Edward Garston talks about the mixed business reaction to the Autumn Statement amongst the business community.
Although there was much from Chancellor Hammond’s first Autumn statement to offer the business community some festive cheer, there were equally plenty of measures which may not be so warmly received.
A headline grabbing £1.1bn investment into transport networks, including £220m for traffic easing measures on key roads will certainly be welcomed by all those struggling with delays and congestion. Other highlights include an extra £110m funding for rail, and a commitment for new road building in the Oxford to Cambridge corridor. Of particular benefit for the haulage industry, the Chancellor announced a freezing of fuel duty for the seventh consecutive year at a time when a fall in Sterling is already feeding through to higher pump prices.
Meanwhile, the country’s digital infrastructure is set to be enhanced by generous tax allowances on both 5G, the next generation of mobile communications, and a new fibre broadband infrastructure. With business increasingly moving online this move is set to reap rewards across all sectors and keep the UK attractive for overseas investment.
This was an autumn statement which clearly had one eye on the post-Brexit business environment. In view of this, the Chancellor attempted to dampen fears that a significant number of businesses will relocate by underlining the government’s commitment to cut corporation tax from 20% to 17%. It is hoped that keeping business taxation competitive will help the UK be seen as an attractive place for businesses to locate.
But there were also some less business friendly measures. The increase in the national living wage, estimated to be worth £500 to a full time worker, will increase costs for employers. This will have a wide ranging impact, but those sectors most likely to feel the effects range from catering and hospitality, through to the healthcare industry.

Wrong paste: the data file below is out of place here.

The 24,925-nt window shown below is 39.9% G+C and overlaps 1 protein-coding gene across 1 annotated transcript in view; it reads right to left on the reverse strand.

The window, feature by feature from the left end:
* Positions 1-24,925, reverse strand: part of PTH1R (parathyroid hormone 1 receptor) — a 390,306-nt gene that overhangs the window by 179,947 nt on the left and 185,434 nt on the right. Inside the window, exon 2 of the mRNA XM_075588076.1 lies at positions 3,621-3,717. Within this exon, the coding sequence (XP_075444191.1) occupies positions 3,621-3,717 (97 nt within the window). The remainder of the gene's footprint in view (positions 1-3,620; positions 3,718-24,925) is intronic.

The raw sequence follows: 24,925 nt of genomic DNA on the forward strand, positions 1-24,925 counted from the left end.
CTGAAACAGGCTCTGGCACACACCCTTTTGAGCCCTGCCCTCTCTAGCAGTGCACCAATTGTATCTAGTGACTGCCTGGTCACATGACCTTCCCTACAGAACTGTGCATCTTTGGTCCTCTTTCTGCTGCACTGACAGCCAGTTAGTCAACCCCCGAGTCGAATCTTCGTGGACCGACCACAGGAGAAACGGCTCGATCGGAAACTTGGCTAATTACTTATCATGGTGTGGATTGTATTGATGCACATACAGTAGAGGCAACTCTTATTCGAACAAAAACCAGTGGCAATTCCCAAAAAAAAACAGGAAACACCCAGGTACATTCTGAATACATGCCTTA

As for direct business tax changes, both employers and employees are set to lose out following a substantial tightening in the rules relating to salary sacrifice schemes. Childcare vouchers, pension payments, and certain transport schemes are set to survive, but other types of scheme benefits will be withdrawn.
In an environment of Brexit induced uncertainty, dampened growth prospects, and resilient levels of government debt, Chancellor Hammond was never going to use his debut to deliver radical changes. For businesses, at least, he will hope that some comfort can be drawn from the relative stability being offered.
For more information please contact Edward Garston in our Commercial Team on firstname.lastname@example.org or call 01708 229444 for advice if you have any queries on these changes or if you would like help updating your policies. This article was written by Edward Garston our Company Commercial Senior Associate at . The contents of this article are for the purposes of general awareness only. They do not purport to constitute legal or professional advice. Specific legal advice should be taken on each individual matter. The law may have changed since this article was published. This article is based on the law as at December 2016.